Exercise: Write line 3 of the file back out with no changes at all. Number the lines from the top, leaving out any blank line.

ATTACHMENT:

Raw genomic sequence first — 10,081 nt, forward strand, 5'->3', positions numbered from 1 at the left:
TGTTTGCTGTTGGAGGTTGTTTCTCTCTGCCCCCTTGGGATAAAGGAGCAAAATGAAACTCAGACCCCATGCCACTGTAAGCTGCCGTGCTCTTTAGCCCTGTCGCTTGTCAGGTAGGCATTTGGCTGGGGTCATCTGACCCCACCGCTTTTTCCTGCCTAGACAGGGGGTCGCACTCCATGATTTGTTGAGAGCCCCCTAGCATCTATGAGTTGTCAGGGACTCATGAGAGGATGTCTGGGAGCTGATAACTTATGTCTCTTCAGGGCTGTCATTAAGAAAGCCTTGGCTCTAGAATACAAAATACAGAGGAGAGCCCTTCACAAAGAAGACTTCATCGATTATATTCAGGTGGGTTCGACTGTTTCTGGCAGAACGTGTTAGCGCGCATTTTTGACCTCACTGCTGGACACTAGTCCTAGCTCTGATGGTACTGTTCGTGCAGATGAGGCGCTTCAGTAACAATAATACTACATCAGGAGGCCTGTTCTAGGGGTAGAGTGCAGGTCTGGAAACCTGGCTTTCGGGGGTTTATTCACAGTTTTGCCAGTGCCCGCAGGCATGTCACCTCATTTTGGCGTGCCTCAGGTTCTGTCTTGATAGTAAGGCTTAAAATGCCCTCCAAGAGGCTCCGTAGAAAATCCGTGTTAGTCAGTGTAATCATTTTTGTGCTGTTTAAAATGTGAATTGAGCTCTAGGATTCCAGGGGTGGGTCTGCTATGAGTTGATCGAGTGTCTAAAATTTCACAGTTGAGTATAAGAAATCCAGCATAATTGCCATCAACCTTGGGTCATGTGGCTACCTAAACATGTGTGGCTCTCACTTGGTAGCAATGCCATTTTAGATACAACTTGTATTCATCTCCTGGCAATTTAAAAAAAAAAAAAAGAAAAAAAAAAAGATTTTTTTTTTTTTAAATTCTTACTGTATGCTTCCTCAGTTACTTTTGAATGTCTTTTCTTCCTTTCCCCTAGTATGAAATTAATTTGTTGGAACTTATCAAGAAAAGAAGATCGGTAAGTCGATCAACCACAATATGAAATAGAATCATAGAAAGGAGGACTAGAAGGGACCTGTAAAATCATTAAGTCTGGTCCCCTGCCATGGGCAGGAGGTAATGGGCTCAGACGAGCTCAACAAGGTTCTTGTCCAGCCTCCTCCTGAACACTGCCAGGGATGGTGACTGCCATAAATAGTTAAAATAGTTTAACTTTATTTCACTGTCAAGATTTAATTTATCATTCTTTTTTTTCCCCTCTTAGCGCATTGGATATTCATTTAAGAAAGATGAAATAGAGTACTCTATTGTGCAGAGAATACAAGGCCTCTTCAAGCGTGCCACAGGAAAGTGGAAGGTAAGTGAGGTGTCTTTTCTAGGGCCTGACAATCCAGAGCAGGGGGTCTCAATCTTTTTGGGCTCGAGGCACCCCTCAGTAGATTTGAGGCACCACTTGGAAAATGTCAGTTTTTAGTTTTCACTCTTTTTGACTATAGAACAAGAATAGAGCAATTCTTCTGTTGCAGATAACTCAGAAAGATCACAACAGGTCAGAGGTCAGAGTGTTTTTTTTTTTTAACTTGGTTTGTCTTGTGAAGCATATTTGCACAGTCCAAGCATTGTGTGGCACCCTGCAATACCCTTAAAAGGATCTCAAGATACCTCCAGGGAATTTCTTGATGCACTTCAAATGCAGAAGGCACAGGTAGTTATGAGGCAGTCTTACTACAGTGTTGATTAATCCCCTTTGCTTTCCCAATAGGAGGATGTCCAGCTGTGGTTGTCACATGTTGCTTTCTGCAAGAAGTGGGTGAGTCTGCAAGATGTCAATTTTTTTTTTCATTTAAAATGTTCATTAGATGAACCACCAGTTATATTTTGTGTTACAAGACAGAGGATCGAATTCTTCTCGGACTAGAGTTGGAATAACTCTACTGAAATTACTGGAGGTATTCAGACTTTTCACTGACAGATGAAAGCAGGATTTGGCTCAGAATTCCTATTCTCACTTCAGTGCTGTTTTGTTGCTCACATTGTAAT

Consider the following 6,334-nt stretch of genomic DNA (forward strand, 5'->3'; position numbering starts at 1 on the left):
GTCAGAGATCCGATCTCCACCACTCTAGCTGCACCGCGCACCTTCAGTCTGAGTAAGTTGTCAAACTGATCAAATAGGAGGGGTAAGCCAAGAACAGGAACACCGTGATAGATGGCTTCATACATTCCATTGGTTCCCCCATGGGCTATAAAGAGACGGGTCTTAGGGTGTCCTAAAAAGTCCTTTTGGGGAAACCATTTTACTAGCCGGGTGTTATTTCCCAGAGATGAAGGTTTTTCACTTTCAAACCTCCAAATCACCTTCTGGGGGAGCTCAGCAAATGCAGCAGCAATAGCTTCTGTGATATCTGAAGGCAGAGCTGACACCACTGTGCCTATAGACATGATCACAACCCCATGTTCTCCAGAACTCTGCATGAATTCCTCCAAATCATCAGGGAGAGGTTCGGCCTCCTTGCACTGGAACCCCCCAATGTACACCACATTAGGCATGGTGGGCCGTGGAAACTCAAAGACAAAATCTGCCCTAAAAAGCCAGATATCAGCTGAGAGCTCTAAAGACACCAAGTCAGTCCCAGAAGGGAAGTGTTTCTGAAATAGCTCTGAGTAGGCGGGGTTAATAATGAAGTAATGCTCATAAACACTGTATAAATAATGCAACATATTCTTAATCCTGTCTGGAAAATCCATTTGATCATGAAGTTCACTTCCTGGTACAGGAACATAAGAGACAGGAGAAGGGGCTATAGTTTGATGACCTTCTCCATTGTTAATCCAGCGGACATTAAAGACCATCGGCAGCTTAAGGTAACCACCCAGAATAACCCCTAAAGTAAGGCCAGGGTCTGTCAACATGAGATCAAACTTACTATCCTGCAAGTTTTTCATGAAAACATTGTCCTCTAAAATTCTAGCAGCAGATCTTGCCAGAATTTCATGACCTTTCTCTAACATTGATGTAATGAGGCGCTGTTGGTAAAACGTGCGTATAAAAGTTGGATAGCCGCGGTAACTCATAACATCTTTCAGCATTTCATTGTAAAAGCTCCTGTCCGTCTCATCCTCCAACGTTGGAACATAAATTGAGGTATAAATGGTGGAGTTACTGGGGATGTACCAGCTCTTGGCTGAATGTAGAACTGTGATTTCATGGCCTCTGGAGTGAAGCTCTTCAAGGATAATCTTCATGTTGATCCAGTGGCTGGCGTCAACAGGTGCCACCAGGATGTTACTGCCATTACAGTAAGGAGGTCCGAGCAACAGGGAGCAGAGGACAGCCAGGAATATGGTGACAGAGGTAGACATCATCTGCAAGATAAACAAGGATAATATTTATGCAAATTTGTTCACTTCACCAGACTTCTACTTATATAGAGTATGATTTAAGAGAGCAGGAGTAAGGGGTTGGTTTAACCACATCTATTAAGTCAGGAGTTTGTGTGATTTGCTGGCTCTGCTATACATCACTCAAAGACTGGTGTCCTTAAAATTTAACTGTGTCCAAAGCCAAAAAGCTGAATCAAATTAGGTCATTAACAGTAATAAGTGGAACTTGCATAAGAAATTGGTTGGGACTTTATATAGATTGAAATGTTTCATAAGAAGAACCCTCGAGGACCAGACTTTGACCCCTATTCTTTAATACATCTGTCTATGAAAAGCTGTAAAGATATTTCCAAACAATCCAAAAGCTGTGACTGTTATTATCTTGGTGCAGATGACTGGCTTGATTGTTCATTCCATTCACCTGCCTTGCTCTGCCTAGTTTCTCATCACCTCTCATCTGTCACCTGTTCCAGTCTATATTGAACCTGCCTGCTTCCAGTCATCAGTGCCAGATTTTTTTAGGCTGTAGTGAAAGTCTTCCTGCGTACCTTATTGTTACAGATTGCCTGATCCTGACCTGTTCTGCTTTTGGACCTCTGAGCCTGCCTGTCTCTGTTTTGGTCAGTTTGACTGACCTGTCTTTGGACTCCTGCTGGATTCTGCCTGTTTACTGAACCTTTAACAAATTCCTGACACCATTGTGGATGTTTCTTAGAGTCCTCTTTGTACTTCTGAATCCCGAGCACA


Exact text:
Consider the following 6,334-nt stretch of genomic DNA (forward strand, 5'->3'; position numbering starts at 1 on the left):